Thanks to the friendly people at Amazon, I was able to spend about 2 weeks with the Amazon Kindle DX, and it was an interesting experience. Here are my thoughts.
The Kindle DX addresses most of my complaints about the original Kindle, namely the horrible industrial design and the small display size. It also improves upon its sibling, the Kindle 2, by adding PDF support and screen auto-rotation (which can be disabled).
Let’s be honest – I absolutely hated the look and feel of original Kindle! I realize this is a matter of personal taste, but it turned me off the device completely. Amazon remedied this – first with the Kindle 2, and now with the Kindle DX, which is well proportioned, clean, and cohesive. The industrial design is further enhanced by the small (compared to the original Kindle and Kindle 2) screen bezel…
The Kindle DX is thin, with a tasteful brushed metal back, a power switch & a standard 3.5 mm audio connector on the top edge, and speakers & a standard micro-USB connector (for charging and transferring data) on the bottom edge. It’s reasonably light, although it can be uncomfortable to hold for longer periods of time.
The E-ink display dominates the front of the Kindle DX, with a QWERTY keyboard at the bottom, and all other controls on the right edge, including a 5-way joystick for navigation. The larger screen makes a lot more sense for an E-book than the smaller one used in the original Kindle and Kindle 2 – none of these devices are pocketable, so why not maximize display size?
I’m a bit torn about the E-Ink display. It’s certainly easy to read in daylight and renders nice text, while being highly power efficient, but in my opinion, it’s no more readable than a good modern LCD or OLED screen. I’m not sure that the lack of backlight, color, and the extremely slow refresh are worth it, especially when browsing the web. Maybe I’ve been using computers for too long?
Yes, browsing the web – that’s the first thing I tried doing with the Kindle DX. See, the device incorporates a wireless modem (EVDO) on Sprint’s network (CDMA) – the service, called Whispernet, is free (subsidized by E-Book purchases) and allows browsing the web & purchasing content. Battery life is excellent, especially when wireless is turned off.
As an aside, after taking the Kindle DX apart, I temporarily removed the mini-PCIe modem (Novatel Wireless E727NV WN2), placed it in a computer, and successfully connected to Sprint’s network after installing the right software. But I was unable to access the Internet – presumably because the all data on Whispernet is proxied via Amazon’s servers.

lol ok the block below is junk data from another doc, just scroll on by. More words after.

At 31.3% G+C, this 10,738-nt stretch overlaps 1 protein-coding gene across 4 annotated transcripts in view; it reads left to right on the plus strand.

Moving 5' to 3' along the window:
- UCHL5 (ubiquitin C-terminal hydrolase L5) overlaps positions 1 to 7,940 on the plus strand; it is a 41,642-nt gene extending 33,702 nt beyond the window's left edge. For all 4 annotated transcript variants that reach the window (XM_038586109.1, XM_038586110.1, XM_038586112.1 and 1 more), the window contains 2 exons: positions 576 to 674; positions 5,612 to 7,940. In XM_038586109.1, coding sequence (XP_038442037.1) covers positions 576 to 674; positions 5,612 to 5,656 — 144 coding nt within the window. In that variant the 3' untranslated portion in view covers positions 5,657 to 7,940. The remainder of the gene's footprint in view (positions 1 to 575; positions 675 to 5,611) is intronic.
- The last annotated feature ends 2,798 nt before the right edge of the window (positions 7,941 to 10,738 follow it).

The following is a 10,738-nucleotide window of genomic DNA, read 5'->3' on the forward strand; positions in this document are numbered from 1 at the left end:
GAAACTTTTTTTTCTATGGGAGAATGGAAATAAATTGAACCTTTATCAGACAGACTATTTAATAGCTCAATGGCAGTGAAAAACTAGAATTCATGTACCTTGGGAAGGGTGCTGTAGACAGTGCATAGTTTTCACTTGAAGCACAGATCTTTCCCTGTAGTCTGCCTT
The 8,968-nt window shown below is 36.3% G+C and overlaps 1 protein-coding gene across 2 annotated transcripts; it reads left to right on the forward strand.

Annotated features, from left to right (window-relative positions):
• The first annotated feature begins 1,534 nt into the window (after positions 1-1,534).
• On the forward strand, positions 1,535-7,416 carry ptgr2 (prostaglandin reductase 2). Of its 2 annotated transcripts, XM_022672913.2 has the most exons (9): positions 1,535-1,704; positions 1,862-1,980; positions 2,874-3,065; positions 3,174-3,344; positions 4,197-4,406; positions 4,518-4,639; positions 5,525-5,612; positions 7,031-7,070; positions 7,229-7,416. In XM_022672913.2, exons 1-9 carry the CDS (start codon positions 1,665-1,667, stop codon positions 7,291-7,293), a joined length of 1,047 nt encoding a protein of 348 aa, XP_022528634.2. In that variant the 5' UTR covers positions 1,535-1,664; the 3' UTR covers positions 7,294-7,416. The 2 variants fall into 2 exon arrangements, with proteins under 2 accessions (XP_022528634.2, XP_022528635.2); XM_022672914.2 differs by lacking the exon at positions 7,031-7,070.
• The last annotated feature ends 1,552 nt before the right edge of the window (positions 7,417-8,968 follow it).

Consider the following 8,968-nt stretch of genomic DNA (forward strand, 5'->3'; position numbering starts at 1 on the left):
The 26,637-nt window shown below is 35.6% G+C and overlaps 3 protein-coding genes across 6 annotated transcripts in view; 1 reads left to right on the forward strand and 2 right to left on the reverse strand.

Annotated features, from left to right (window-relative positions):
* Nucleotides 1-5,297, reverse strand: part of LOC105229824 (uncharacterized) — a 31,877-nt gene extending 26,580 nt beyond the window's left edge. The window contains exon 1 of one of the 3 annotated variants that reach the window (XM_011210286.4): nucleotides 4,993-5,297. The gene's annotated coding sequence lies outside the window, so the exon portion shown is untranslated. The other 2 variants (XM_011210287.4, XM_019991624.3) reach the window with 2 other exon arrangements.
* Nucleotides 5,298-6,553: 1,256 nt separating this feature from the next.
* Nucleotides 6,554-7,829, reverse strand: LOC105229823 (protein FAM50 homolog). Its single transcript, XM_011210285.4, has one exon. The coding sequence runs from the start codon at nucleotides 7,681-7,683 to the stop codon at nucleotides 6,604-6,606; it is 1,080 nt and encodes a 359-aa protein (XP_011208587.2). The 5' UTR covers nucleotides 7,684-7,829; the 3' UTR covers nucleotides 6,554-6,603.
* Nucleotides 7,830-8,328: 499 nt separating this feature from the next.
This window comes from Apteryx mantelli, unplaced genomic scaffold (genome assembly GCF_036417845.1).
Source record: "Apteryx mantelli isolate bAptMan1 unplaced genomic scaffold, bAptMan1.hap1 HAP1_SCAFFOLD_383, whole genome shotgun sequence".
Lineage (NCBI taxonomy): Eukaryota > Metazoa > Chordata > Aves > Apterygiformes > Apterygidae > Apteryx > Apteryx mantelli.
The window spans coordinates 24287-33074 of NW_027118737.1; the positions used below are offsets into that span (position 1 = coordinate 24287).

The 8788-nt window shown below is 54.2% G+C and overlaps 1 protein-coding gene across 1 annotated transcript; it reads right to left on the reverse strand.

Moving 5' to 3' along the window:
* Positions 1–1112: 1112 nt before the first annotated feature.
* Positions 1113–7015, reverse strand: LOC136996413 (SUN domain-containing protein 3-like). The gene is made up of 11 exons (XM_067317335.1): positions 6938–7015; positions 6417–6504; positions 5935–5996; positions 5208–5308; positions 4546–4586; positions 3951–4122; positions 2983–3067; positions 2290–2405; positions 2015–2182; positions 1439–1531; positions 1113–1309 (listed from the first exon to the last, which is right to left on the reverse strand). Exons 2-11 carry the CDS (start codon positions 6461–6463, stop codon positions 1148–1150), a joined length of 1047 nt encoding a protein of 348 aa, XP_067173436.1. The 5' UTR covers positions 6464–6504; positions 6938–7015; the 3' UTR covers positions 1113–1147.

The second thing I tried doing with the Kindle DX was to tap the screen to open a link on a web page – out of habit :) Of course, there’s no touch screen, but the user interface is relatively intuitive. The device also features a basic MP3 player which is (unfortunately) somewhat disappointing for the price point.
But let’s keep things in perspective – the Kindle DX is first and foremost a connected E-book reader, not an MP3 player, and not about browsing the web! PDF files (and other data) are easily transferred to the device via USB (it appears as a 4 GB mass storage device on any computer), and Amazon makes it dangerously trivial to purchase content…
There’s a catch, however. You don’t own the E-Books you buy, you just acquire a license to read them. Because the Kindle DX is a connected reader, Amazon can revoke that license, refund your money, and remotely delete the content from your device. In fact, that’s exactly what recently happened with George Orwell’s Animal Farm and (ironically) 1984, although Amazon issued an apology.
With DRM, there’s no way to lend, give or sell your E-Books like you do with paper, and most importantly, there’s no way to ever migrate your content to another platform. Want to read your E-Books on your computer? Can’t do. Want to convert the content into another format? Nope. To me, this is a problem.
I like the Kindle DX as a device – it’s a worthy E-Book reader, and I’m sure Amazon will continue to improve the display, the user interface (touch screen perhaps?), and the other features (Web and MP3). But I don’t like the Kindle as a platform, and will not invest in content I can’t “own”, especially when Amazon already supports DRM-free digital media distribution with its MP3 store.
After using the Kindle DX, I’m longing for a device like the CrunchPad, but then again, I’m not an avid reader. Your mileage may vary.